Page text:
Finding jobs online—the modern professional world couldn't function without online job marketplaces and career listing websites. It's the technology that allows you to apply to a dozen jobs over a cup of coffee in your apartment without putting on pants. A spate of recent acquisitions in the human resources (HR) tech space have begun to show us the quantifiable value these online networks and cloud-based recruiting services have in the enterprise landscape—and the figures are staggering.
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Last week, Dutch HR services conglomerate Randstad Holding bought US recruiting giant Monster.com for $429 million. This came only a month after Monster announced it was acquiring mobile job discovery app Jobr (which has been called the "Tinder for jobs") for an undisclosed amount. But the Monster deal is only the most recent example of the big money consolidation happening in HR tech right now.
Earlier this summer, SimplyHired—a popular online job portal with more than 30 million monthly users and more than $34 million in funding—was acquired by another mega-HR conglomerate, Japanese firm Recruit Holdings. Recruit, which owns a slew of recruiting websites worldwide including Indeed.com, is syncing the Indeed and SimplyHired websites as "publishing partners" under its HR banner.
Then there's the biggest deal of them all: Microsoft's landmark acquisition of LinkedIn. The $26.2 billion LinkedIn deal eclipses Oracle's $10.3 billion acquisition of PeopleSoft in 2005 for the most expensive HR tech deal ever, and ranks fourth on the list of all-time biggest tech acquisitions.
We've talked about all of the possibilities of what Microsoft could do with LinkedIn but, from a revenue standpoint, LinkedIn Recruiter and the company's underlying HR pipeline are the moneymakers. Underneath the business social network, LinkedIn has a goldmine of HR data and functionality including a job board, recruiting tool, and an applicant tracking system (ATS).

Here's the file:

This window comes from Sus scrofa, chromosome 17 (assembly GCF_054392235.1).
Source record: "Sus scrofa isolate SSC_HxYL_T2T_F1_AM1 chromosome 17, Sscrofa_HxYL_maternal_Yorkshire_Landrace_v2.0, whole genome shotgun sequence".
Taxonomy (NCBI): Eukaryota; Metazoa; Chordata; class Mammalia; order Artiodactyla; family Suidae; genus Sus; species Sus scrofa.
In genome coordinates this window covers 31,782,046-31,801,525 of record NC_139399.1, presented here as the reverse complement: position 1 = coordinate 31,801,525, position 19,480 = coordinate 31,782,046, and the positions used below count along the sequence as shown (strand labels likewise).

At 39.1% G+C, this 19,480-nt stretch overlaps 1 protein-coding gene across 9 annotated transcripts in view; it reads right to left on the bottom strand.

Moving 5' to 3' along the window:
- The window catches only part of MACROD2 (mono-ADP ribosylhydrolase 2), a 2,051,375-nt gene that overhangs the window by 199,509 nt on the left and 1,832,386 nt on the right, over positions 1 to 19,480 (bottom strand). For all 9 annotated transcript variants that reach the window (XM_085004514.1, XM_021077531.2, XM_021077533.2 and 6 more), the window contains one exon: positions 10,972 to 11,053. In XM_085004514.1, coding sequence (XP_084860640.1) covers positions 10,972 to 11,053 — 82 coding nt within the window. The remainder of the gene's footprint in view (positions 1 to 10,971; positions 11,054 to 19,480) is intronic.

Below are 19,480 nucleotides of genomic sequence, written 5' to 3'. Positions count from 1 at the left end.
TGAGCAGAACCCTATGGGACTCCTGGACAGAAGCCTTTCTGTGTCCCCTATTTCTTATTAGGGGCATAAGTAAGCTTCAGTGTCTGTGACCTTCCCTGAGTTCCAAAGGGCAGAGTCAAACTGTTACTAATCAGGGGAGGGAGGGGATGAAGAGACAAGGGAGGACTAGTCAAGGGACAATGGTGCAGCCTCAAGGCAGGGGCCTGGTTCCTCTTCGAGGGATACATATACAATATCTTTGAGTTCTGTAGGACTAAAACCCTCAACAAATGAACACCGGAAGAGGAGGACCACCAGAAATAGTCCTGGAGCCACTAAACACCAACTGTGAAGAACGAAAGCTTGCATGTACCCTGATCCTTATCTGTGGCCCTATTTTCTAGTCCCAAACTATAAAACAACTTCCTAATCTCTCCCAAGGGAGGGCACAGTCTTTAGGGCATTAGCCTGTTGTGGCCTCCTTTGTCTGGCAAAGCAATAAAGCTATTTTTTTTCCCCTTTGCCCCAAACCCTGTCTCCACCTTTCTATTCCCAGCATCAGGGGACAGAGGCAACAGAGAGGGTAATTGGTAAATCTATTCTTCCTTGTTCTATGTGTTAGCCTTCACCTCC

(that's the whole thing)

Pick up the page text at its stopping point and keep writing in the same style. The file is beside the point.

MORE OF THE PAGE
In all of these deals, the theme is consolidation—not just in assets and market share but from a holistic technological standpoint. Each of these moves gives the acquiring company a more complete, cloud-based portfolio of HR services and recruiting websites, each coming with substantial user bases to bolster the companies' overall cloud footprints.
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Breaking Down the Wheeling and Dealing
Monster had been searching for a buyer for a few years. Once valued at more than $8 billion in the early 2000s, Monster's market cap at sale was around $310 million, on approximately $667 million in revenue. Monster is still the second-most popular job board, ahead of Indeed and behind CareerBuilder according to web analytics company Alexa. Though, as Raghav Singh comments on in HR and recruiting news outlet ERE Media, a successful HR tech business can no longer subsist on a job board alone.
"Job boards today provide a commodity service, so there's little to distinguish one from another, and they can mainly compete on price," wrote Singh. "Having a large volume of online traffic is not enough value to command a premium. In a race to help employers win the war for talent, job boards like Monster lost the leadership position a long time ago."